The shared_buffers configuration parameter determines how much memory is dedicated to PostgreSQL to use for caching data. One reason the defaults are low is because on some platforms (like older Solaris versions and SGI), having large values requires invasive action like recompiling the kernel. Even on a modern Linux system, the stock kernel will likely not allow setting shared_buffers to over 32MB without adjusting kernel settings first. (PostgreSQL 9.4 and later use a different shared memory mechanism, so kernel settings will usually not have to be adjusted there.)

If you have a system with 1GB or more of RAM, a reasonable starting value for shared_buffers is 1/4 of the memory in your system. If you have less RAM you'll have to account more carefully for how much RAM the OS is taking up; closer to 15% is more typical there. There are some workloads where even larger settings for shared_buffers are effective, but given the way PostgreSQL also relies on the operating system cache, it's unlikely you'll find using more than 40% of RAM to work better than a smaller amount.

Be aware that if your system or PostgreSQL build is 32-bit, it might not be practical to set shared_buffers above 2 ~ 2.5GB. See this blog post for details.

Changing this setting requires restarting the database. Also, this is a hard allocation of memory; the whole thing gets allocated out of virtual memory when the database starts.

PostgreSQL 9.2 or earlier

If you are running PostgreSQL 9.2 or earlier, it's likely that in order to increase the value of shared_buffers you will have to increase the amount of memory your operating system allows you to allocate to a single shared memory segment. On UNIX-like systems, if you set it above what's supported, you'll get a message like this:

IpcMemoryCreate: shmget(key=5432001, size=415776768, 03600) failed: Invalid argument 

This error usually means that PostgreSQL's request for a shared memory 
segment exceeded your kernel's SHMMAX parameter. You can either 
reduce the request size or reconfigure the kernel with larger SHMMAX. 
To reduce the request size (currently 415776768 bytes), reduce 
PostgreSQL's shared_buffers parameter (currently 50000) and/or 
its max_connections parameter (currently 12).

See Managing Kernel Resources for details on how to correct this.


effective_cache_size should be set to an estimate of how much memory is available for disk caching by the operating system and within the database itself, after taking into account what's used by the OS itself and other applications. This is a guideline for how much memory you expect to be available in the OS and PostgreSQL buffer caches, not an allocation! This value is used only by the PostgreSQL query planner to figure out whether plans it's considering would be expected to fit in RAM or not. If it's set too low, indexes may not be used for executing queries the way you'd expect. The setting for shared_buffers is not taken into account here--only the effective_cache_size value is, so it should include memory dedicated to the database too.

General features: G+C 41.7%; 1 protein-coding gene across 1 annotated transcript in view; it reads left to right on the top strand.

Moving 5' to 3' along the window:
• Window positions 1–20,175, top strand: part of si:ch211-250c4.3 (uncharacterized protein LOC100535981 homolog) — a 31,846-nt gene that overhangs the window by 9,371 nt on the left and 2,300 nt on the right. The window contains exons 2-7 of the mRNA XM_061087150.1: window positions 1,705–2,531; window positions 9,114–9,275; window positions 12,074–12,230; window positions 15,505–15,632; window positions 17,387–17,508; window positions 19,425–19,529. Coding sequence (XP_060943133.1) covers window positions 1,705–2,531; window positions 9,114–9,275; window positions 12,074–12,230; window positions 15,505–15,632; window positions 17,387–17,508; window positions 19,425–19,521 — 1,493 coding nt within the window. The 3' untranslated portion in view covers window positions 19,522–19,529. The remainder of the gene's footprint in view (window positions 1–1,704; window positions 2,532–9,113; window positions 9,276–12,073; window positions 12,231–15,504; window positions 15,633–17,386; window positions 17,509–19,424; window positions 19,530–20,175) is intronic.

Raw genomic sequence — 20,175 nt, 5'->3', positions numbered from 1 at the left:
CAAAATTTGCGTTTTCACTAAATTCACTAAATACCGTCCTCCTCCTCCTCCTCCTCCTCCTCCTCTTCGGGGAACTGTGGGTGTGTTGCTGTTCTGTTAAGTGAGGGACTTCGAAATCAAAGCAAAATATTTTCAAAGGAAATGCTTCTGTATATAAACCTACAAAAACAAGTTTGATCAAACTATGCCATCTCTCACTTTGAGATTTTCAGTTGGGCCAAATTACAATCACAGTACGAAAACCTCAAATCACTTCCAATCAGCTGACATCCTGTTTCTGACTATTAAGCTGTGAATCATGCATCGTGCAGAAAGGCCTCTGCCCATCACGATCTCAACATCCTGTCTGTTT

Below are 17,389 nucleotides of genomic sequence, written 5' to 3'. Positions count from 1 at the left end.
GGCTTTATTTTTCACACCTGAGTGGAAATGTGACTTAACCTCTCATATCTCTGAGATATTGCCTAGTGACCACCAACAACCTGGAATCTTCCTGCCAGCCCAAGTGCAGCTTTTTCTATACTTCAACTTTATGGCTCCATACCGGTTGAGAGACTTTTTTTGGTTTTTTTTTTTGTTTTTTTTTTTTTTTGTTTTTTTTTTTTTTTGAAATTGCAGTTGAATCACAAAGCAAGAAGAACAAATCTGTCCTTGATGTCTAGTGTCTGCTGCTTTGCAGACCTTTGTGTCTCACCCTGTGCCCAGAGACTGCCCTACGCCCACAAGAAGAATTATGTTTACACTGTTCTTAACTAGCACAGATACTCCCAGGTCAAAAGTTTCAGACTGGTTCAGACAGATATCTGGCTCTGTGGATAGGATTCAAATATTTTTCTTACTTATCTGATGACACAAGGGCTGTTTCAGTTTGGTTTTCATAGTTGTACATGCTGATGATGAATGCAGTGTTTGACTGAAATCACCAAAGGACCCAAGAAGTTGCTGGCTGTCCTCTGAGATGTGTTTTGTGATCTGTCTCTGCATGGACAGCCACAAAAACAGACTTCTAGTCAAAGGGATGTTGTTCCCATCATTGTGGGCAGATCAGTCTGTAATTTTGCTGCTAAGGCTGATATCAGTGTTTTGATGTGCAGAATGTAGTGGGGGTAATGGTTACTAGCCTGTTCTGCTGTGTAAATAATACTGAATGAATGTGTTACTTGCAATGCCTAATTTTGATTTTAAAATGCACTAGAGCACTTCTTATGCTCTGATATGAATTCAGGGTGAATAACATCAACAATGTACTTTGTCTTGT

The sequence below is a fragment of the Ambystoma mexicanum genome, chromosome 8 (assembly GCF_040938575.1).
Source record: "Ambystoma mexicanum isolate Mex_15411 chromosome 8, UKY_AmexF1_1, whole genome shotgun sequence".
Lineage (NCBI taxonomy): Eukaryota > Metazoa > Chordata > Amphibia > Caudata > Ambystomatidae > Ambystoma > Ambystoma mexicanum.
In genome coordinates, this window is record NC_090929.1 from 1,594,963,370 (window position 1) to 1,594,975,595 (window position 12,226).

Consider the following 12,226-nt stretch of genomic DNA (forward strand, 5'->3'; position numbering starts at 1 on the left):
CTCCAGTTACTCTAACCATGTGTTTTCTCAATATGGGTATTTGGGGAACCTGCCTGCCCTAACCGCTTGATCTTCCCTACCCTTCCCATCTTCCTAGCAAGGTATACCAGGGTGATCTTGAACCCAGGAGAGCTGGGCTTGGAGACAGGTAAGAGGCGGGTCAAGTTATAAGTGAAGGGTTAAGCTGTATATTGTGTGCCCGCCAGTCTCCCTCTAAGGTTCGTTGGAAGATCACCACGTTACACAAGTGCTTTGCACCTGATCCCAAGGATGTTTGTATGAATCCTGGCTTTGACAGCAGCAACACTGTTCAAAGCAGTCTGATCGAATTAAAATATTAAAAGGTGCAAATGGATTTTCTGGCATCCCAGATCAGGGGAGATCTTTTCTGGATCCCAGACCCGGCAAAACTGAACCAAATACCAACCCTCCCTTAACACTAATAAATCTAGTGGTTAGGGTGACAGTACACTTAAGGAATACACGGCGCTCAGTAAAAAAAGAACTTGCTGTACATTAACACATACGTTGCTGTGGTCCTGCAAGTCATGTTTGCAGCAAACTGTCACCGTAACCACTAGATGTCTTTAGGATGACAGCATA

Setting effective_cache_size to 1/2 of total memory would be a normal conservative setting, and 3/4 of memory is a more aggressive but still reasonable amount. You might find a better estimate by looking at your operating system's statistics. On UNIX-like systems, add the free+cached numbers from free or top to get an estimate. On Windows see the "System Cache" size in the Windows Task Manager's Performance tab. Changing this setting does not require restarting the database (HUP is enough).

checkpoint_segments checkpoint_completion_target

Note: This applies to PostgreSQL 9.4 and below. PostgreSQL 9.5 introduced min_wal_size and max_wal_size configuration parameters and removed checkpoint_segments. Please review the release notes and the documentation on min_wal_size, max_wal_size and WAL configuration.

PostgreSQL writes new transactions to the database in files called WAL segments that are 16MB in size. Every time checkpoint_segments worth of these files have been written, by default 3, a checkpoint occurs. Checkpoints can be resource intensive, and on a modern system doing one every 48MB will be a serious performance bottleneck. Setting checkpoint_segments to a much larger value improves that. Unless you're running on a very small configuration, you'll almost certainly be better setting this to at least 10, which also allows usefully increasing the completion target.

For more write-heavy systems, values from 32 (checkpoint every 512MB) to 256 (every 4GB) are popular nowadays. Very large settings use a lot more disk and will cause your database to take longer to recover, so make sure you're comfortable with both those things before large increases. Normally the large settings (>64/1GB) are only used for bulk loading. Note that whatever you choose for the segments, you'll still get a checkpoint at least every 5 minutes unless you also increase checkpoint_timeout (which isn't necessary on most systems).

Checkpoint writes are spread out a bit while the system starts working toward the next checkpoint. You can spread those writes out further, lowering the average write overhead, by increasing the checkpoint_completion_target parameter to its useful maximum of 0.9 (aim to finish by the time 90% of the next checkpoint is here) rather than the default of 0.5 (aim to finish when the next one is 50% done). A setting of 0 gives something similar to the behavior of obsolete versions. The main reason the default isn't just 0.9 is that you need a larger checkpoint_segments value than the default for broader spreading to work well. For lots more information on checkpoint tuning, see Checkpoints and the Background Writer (where you'll also learn why tuning the background writer parameters is challenging to do usefully).